My grandma is 97 years old. She is amazing, not just because she's 97 and still with us, but also because she's still lovely, loving, kind, caring, and offers opinions on everything from politics to education to agriculture. She's a life long farm kid/wife, living in the same house she was born and raised in still to this day.
I love her.
One of the things I love the most about her is considering all she has seen in her life time. She rode a horse to her one-room grade school. She taught school in a one room schoolhouse in between times that she needed money to go to college. In a time of the Depression, she went to (and finished) college. She was a WWII bride, sending her beloved to Europe only after marrying him in Tennessee, far from home. He came back, and they raised kids during the 50s, and in the 70s, watched her daughter (my mom) send her new husband (my dad) overseas to another war in Vietnam. She fought for her community, trying to keep a landfill out of the area, when it was coming to town. She gardened and canned and "did corn" when it wasn't cool and hip. She still makes one heck of a pie. She has purged her house of unnecessary things, and has written on the backs of photographs so we won't forget our family.
Can you tell she's amazing?
Anyway, I fear that this time in which she is currently living, although she has lived through a lot of changes and tragedy, is upsetting to her. We live in a fast world, as we all know, full of folks giving opinions and suggestions about things they know not a lot about. My grandma reads up on this through her US News and World Report and Time Magazine subscriptions, and is generally horrified at what the text on the page has to say.
Lately, I have tended to agree.
While I love my iPad, my Facebook friends, and my cell phone, these things have made me lazy, opinionated about folks and their lifestyles when I have no idea what it's really like, as well as allowing myself become more informed about things that I don't understand. I find myself googling things on a daily basis, trying to WebMD myself when I should just go to a doctor. I think (note the word, think) I know a lot about the world around me, but I tend to just gloss over the headlines that Yahoo! offers me. I think myself informed, but am not, really.
In a world where information is at our fingertips, we have taken advantage of this and become opinionated and so open minded that our brains have fallen out. I myself need to simmer down, take a step back, and learn a lesson from my wise grandmother. While she is educated, opinionated and knowledgeable, she is trusting of the world around her.
Not blissfully ignorant, trusting.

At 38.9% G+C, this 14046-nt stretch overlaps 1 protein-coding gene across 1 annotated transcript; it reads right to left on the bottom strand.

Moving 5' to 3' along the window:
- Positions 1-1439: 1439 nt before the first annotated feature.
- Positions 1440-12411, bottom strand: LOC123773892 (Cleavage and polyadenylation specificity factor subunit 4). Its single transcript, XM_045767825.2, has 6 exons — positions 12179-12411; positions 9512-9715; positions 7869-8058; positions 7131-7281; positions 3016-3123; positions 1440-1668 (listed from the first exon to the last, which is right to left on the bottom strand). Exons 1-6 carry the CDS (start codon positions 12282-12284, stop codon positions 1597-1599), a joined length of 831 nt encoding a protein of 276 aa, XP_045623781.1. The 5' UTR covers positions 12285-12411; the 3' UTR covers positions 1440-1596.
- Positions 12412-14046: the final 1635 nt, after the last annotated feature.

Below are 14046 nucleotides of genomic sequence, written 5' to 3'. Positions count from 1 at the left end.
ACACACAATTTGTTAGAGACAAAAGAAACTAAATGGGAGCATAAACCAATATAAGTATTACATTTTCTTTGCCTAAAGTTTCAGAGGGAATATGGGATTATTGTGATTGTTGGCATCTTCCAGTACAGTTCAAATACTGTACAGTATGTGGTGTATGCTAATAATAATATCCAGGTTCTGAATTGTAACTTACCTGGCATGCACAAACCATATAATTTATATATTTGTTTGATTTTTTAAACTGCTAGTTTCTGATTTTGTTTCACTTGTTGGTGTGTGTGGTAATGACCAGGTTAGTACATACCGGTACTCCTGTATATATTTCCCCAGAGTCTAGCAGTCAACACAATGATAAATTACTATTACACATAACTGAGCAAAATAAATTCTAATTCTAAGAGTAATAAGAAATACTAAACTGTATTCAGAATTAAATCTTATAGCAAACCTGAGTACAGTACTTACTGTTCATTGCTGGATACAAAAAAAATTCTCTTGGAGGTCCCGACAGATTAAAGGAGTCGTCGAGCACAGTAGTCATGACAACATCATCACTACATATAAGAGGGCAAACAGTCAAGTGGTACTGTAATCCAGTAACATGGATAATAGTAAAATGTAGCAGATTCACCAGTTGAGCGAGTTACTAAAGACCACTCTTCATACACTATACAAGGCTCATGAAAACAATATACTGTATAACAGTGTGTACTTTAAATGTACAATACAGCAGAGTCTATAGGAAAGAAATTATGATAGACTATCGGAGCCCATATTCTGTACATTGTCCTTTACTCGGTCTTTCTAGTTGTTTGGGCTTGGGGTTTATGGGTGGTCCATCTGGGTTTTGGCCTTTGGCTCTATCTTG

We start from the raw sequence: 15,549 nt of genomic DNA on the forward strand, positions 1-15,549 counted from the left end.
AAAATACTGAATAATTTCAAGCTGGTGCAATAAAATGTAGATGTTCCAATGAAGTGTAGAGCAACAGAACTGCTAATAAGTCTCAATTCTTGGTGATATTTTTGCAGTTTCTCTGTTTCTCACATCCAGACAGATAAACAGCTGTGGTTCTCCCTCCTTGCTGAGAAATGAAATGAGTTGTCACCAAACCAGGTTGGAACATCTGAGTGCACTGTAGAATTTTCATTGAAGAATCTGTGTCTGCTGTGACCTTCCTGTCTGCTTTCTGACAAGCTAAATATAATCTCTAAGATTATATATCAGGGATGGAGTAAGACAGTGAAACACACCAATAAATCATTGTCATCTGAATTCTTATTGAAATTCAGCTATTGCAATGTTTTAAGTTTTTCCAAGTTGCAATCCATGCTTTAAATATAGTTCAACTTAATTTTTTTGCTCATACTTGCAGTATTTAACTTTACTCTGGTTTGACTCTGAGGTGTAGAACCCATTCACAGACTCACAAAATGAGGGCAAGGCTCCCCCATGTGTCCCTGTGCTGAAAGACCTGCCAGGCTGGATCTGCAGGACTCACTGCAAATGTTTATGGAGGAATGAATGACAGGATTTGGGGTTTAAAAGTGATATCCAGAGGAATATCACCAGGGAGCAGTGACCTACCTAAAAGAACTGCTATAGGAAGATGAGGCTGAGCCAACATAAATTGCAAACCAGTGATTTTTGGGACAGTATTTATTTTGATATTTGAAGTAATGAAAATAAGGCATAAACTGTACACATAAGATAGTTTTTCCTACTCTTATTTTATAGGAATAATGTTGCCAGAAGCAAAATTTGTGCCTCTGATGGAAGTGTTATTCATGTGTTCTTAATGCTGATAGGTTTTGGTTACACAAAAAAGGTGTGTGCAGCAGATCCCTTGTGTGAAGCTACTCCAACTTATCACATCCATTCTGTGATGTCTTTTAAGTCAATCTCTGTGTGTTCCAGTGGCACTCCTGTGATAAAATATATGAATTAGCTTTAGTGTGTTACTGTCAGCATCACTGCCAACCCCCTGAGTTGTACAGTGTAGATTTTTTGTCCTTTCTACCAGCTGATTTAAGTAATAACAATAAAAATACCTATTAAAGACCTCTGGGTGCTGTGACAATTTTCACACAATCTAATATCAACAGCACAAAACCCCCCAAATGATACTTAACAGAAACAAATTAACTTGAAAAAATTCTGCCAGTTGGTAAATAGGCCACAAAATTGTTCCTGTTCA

This is a big problem that is hurting American agriculture, particularly livestock farming. No one is trusting of ranchers and growers such as my husband. No one cares that although we were able to get away for less than 24 hours last weekend, we were only gone 24 hours, having to get back in order for the cows, calves, bulls and steers to be checked and fed. Why is it okay to attack our livelihood from a talk show or newspaper or blog when the writer/producer/star (who most likely is advocating "natural" methods all the while smiling a Botox enhanced smile) has never walked a pasture in our shoes.
In the wake of Burger King authorizing purchases of chickens and pigs who are raised only cage free, and a, thankfully, contained case of BSE (Mad Cow) in California, farmers and ranchers are taking a hit from the media blitz that has caused markets to go down and poultry and pig farmers to heave another big sigh as they watch their industry take yet another hit below the belt. Why are these folks having an opinion that makes such a crazy impact on people's lives?
So what do we do? I don't want to ride a horse to school, nor do I want to live without my husband...or my iPad for that matter! However, shouldn't there be a balance? Shouldn't we be informed, entitled to our own opinion, but trusting of those who are the most qualified to make the decisions? Grandma didn't win her battle against the landfill, and it came to the area. Instead of making stink after stink after stink, Grandma (although she doesn't like it), noted that they did put up lovely fences around the property.
She trusted that they knew what they were doing, and hoped for the best.
I guess I am not being like Grandma still, offering my opinion to tell the people who have no idea about agriculture to shut the heck up. My hope, however, is that through opinions like this, you, dear reader, will know that we're trying our best, some times to the sacrifice of our own fun, comfort, and bottom line to produce quality products for you to enjoy.
Trust is not ignorance. Trust is faith. Trust is respect. Trust is allowing us to do what we know is right so you can enjoy a steak dinner.
Trust us, life on the farm is fun and hard and rewarding and labor intensive, but trust me, not everyone can do it, every day...I hardly can!